The dangerous business of journalism in the pandemic

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Authoritarian restrictions on the press, attacks on journalists in the streets and more accusations of ‘fake news’it’s like a war zone out there. Rachael Jolley looks at the dangers of reporting during the Covid -19 pandemic.

Jolley (@londoninsider) has developed a series of podcasts for Pod Academy on News in the Pandemic, this is the second in the series.

William Horsley: They say that the first casualty of war is truth, but pandemic is in the same category

Jean-Paul Marthoz: Today being a journalist, you don’t show necessarily that you are press. It’s like going to a war zone

Lada Price: In Bulgaria, there are several reports of journalists being attacked, despite clearly identifying themselves as members of the press.

Kirstin McCudden: We started keeping track of journalists who were harassed for covering the protests (which would be part of a normal news gathering routine, of course)

Donald Trump: They are the fake, fake, disgusting news

Rachael Jolley: My name is Rachael Jolley and welcome to Pod Academy. This the second in our series on journalism during the pandemic. Worryingly, we’re seeing the escalation of violence and aggression during this global pandemic as journalists literally battle to report on vital and public interest stories. From physical attacks to attacks on journalists’ reputations to governments introducing new legislation, putting limits on reporting, those that don’t want journalists to report an issue will try all sorts of measures to try and stop them even threatening to try and infect them. These are terrifying trends. The pandemic appears to have allowed the powerful to gain more tools in their armoury when it comes to squeezing media freedom.

William Horsley is co-founder and international director of the Centre for Freedom of the Media at the University of Sheffield‘s department of journalism. William is also a former television and radio journalist at the BBC.

William Horsley: They say that the first casualty of war is truth. It turns out that pandemic is in the same category because what it does is it increases physical risk in many ways for journalists as they go about their business, particularly for example, reporting on the lockdowns.

But also it gives governments the reason to assume much more executive power. And this happened against the background, of course, of a shift towards a much more authoritarian style, particularly assaults against the free and independent media.

Rachael Jolley: Lada Price, a senior lecturer in journalism from Sheffield Hallam University, talks about the way that this kind of emergency legislation brought in during the pandemic has been used in Eastern Europe to restrict what journalists can do.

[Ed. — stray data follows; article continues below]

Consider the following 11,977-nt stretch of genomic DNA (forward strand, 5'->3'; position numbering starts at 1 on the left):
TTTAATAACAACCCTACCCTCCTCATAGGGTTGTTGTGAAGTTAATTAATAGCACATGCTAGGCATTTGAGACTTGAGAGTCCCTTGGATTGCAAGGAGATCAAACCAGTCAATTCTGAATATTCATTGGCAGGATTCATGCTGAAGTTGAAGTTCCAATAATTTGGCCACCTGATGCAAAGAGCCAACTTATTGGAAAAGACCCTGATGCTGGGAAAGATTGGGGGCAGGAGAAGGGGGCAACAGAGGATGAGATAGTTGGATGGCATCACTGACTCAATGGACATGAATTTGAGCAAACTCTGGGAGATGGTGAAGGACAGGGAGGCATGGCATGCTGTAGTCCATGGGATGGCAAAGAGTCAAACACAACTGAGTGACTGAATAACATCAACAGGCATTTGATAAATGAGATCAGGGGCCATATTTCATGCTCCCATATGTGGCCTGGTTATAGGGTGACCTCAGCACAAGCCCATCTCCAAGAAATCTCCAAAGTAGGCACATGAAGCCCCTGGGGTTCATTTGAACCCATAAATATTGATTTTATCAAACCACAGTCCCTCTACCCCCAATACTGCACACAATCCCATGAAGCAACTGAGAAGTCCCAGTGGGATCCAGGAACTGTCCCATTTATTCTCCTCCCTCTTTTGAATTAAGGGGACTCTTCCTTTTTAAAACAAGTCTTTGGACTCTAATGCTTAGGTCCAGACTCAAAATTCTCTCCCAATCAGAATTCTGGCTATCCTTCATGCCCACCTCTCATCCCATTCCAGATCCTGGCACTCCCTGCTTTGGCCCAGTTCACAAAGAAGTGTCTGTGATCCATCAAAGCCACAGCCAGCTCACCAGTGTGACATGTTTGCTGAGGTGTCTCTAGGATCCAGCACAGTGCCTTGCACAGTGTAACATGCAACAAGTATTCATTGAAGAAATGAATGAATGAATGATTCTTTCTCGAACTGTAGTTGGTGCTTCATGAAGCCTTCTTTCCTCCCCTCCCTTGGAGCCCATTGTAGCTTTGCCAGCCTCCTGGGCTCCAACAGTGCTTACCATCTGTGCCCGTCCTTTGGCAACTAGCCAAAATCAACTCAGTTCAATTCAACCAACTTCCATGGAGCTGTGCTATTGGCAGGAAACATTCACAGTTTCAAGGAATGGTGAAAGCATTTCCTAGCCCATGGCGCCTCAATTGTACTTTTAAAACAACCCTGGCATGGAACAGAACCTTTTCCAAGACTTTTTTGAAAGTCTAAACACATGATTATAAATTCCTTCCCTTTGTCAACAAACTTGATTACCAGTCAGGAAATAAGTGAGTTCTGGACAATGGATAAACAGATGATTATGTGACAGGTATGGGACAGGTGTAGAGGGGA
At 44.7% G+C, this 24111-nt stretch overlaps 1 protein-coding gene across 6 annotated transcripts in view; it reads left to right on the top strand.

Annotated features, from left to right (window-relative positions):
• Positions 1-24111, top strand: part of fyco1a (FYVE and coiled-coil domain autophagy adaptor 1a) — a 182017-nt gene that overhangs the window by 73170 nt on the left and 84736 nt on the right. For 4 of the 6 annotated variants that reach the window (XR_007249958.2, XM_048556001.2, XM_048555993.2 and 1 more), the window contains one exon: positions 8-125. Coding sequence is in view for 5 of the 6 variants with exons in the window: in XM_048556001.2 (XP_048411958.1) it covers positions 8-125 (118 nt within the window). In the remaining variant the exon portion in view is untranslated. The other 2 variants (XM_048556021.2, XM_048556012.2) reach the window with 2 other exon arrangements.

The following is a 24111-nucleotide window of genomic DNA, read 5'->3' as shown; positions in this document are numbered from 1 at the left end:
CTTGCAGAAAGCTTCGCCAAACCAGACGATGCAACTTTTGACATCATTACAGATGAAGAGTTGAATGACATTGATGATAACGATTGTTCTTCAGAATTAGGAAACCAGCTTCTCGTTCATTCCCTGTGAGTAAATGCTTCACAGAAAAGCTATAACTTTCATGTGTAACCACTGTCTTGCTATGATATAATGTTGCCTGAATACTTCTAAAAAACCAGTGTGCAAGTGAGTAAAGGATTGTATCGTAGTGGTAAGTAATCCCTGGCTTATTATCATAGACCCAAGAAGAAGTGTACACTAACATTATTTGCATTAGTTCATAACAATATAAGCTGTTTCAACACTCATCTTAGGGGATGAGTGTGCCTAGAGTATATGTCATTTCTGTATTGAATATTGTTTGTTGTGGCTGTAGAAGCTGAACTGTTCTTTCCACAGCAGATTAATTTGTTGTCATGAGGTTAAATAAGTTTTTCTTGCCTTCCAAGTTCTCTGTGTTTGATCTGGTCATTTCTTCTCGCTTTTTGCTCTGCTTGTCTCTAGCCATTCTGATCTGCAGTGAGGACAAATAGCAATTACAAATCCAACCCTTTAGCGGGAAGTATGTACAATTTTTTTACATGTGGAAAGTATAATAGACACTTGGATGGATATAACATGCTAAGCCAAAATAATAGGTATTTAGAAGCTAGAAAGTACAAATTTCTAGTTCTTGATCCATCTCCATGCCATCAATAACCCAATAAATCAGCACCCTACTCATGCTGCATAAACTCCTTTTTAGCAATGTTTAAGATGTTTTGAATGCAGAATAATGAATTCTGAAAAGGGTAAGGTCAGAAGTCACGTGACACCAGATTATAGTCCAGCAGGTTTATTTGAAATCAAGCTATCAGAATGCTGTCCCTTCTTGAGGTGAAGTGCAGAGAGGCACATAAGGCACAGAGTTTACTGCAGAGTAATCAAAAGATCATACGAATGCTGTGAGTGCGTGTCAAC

Lada Price:If you look at reports that have been issued by organisations such as Freedom House, Committee to Protect Journalists, Reporters Without Borders they have all raised the alarm about emergency measures that have restricted media freedom severely. Let’s take, for example, Eastern European countries, such as Hungary, where at the onset of the pandemic, the government introduced laws, or rule by decree, indefinitely bypassing parliament. And that is known as the Authorisation Act. And that included actually prison terms from one to five years for those, and that could include journalists, that spread misinformation and false hope.

Rachael Jolley: It’s not just in Eastern Europe that governments have used COVID-19 to pass laws to restrict freedom of the press

William Horsley: By June of 2020, Reporters Without Borders was reporting that half the UN member states had already enacted emergency laws, which were endangering free speech. At the end of the year, the UN Secretary General himself said that there was a pandemic of misinformation and that although the role of journalists was much more important because of the need for good information about the pandemic, in fact, media had been more subjected to restrictions and, of course, punishments. It’s been a trend in recent years, in all parts of the world for governments to undermine the very role, the essence of the role, of journalists as watchdogs holding governments to account and that was exacerbated massively in this time.

All the governments that you would expect that have already exceeded their normal powers, although they may be democratically elected, like in Philippines or Turkey and so on, all of them have seized this opportunity to crack down even further. And we’ve seen in every continent, we’ve seen this criminalisation of the work of the media, and we’ve seen journalists more exposed to arbitrary action, both in terms of, for example, law enforcement, attacks on the street during protests and also this business of bringing charges against them on spreading false information and so on and quite a number of them I mean, Russia, Azerbaijhan, Romania are among them have already indicated that these are going to be very long term. And in the case of Italy, for example, they have sweeping powers which they’re already contemplating extending to the end of 2021. I think it’s a matter of the balance of executive power. This meme, of course, that is bound to become up when we saw it in extremes, in places like China and America with their different political systems.

In China from the very beginning, we saw the government moving to suppress the information about it with the doctor who first blew the whistle being criminalised, and then several citizen journalists, again, being charged. One of them being given a six-year jail sentence for just going around reporting what was happening at the beginning of the pandemic. So if that kind of excessive power of the executive over the other branches of government and the media, the fourth estate, were to continue that clearly would be disastrous.

Rachael Jolley: So why is there growing hostility to the media coming from all directions at a time when it is essential to hold the powerful to account. Richard Sambrook, a former director of global news at the BBC and now director of the Centre for Journalism at Cardiff University explains.

Richard Sambrook: One of the problems is that it’s very difficult in a increasingly polarised environment, which you’re getting in all sorts of countries around the world now, to say ‘but I’m neutral’ because everyone says ‘well either you’re with us or against us. And if you’re not with us, you’re the enemy’.